“Good investors gather information, put that information into current and historical context, then make sound decisions.”
Exactly four weeks ago, the January Monthly Commentary included a discussion on corrections. In fact, equity markets were in the very early stages of what would become a minor correction of -3.7% for the S&P 500 Index. The following two weeks, the S&P 500 Index quietly pushed higher to set another all-time record high of 3393.52. Then three days ago another correction ensued. At this writing the correction low for the S&P 500 Index has been 3214.65, or -5.4%. Interestingly, the correction low one month ago was 3214.68. Some might call that a coincidence, but coincidences are rare in this business.
Without a doubt, the new coronavirus, now known as COVID-19, is the number one news topic. As such, it has now become the pulse of the financial marketplace. When markets decline, news sources blame concerns about COVID-19. When markets rise, news sources credit decreased concerns about COVID-19. It’s the easy answer. Of course, in reality financial markets continue to reflect the underlying strengths and weaknesses of global, national, and regional economies. So when you step away from the headlines and take a look at the big picture, what appears? Global, national and regional economies that are growing and expanding and supporting the positive financial numbers that are being posted.
The ‘coincidental’ identical lows for the S&P 500 Index referenced in the first paragraph may be the harbinger of a new trading range for equity markets. Granted, not all of the domestic indexes are going to mirror the S&P 500, and we are very fresh into the current correction. But a trading range could be a healthy way to work off the over-bought market conditions that have developed over the past five months. The long-term trend for domestic equities is intact. Say what you will about this old bull market, it has demonstrated that it is tough and steady and not done yet.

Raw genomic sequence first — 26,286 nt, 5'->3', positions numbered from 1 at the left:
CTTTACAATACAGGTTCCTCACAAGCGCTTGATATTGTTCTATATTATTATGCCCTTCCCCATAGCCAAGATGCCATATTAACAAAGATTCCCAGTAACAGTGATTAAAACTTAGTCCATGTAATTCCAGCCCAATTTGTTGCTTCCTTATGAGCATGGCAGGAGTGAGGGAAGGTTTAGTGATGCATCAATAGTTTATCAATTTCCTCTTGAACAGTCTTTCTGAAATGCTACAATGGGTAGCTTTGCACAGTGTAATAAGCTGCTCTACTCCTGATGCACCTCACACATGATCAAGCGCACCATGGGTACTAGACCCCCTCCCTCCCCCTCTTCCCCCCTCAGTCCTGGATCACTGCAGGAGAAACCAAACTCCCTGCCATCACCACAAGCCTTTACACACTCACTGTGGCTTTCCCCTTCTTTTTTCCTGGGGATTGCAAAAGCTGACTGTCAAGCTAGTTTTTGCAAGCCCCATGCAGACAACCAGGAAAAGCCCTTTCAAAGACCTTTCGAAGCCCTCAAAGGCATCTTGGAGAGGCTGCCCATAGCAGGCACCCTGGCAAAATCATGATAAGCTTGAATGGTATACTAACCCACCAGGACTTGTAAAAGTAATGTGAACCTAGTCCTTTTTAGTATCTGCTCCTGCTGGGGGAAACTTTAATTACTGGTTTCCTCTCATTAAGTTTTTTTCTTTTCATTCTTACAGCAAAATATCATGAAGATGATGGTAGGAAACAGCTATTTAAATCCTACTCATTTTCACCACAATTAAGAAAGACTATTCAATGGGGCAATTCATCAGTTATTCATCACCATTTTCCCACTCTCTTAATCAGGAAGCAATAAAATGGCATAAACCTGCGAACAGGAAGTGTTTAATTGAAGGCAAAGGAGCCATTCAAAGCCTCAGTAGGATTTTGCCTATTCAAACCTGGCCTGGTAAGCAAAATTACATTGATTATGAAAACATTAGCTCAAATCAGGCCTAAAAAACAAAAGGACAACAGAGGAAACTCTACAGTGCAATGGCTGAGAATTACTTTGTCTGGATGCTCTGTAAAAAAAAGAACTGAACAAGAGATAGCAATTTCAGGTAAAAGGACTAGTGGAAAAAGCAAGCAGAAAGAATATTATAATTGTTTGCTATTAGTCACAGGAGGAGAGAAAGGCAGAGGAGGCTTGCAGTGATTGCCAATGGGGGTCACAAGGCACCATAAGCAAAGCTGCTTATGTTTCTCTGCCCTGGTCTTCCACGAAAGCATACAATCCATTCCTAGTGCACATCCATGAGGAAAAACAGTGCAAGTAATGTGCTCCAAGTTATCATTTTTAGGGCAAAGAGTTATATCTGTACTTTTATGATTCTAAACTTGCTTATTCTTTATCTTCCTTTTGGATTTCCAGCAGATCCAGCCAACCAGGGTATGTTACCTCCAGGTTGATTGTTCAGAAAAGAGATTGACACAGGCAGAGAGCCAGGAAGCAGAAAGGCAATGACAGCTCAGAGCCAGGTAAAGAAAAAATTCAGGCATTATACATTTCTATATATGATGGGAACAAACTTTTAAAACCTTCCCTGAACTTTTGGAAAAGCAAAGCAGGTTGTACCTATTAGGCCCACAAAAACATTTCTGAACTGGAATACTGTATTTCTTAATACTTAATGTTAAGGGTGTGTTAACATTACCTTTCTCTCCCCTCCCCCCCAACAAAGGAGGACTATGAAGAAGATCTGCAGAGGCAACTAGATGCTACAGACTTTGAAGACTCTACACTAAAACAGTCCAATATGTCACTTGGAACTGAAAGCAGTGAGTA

The negative impact of COVID-19 on global equity markets is a developing story. European equity markets have been rising hand-in-hand with U.S. equity markets, and Brexit is fully underway. European bond markets are still under the influence of the negative interest rate experiment. But, politically and geographically, their borders are open. Containment could be more complicated. China is pulling emerging markets around by the ear. It remains to be seen what kind of impact their respective economies will realize.
Back in the U.S., bond markets are taking full advantage of equity market volatility. As may be expected, U.S. Government Bond Indexes are strong across the board, just as they were a month ago. The exceptionally sharp declines being seen in equity markets today have punched U.S. Government Bonds up and out of a trading range that has been containing prices since last August. It will be interesting to see if this is a false breakout, or if yields can actually go even lower. The yield on the 30-year U.S. Treasury Bond is currently 1.90%. The 20-year is 1.75%, and the 10-year is 1.46%. How low can we go?
Today’s equity market declines were definitely aided by algo-trading programs. Accordingly, it would be logical to expect exaggerations in direction. That does not negate the impact of the declines nor the desire of institutional investors to ‘blow off some steam’ and move into a rebalancing mode. COVID-19 has effectively shifted attention away from the impeachment proceedings, which have quickly gone cold. The upcoming elections arepatiently waiting in the wings, with plenty of fireworks in store. Market volatility has demonstrated that it, too, is alive and well. It should be a very interesting year!
Edward D. Foy, Manager, SELECTOR® Money Management, Chief Investment Officer, Foy Financial Services, Inc.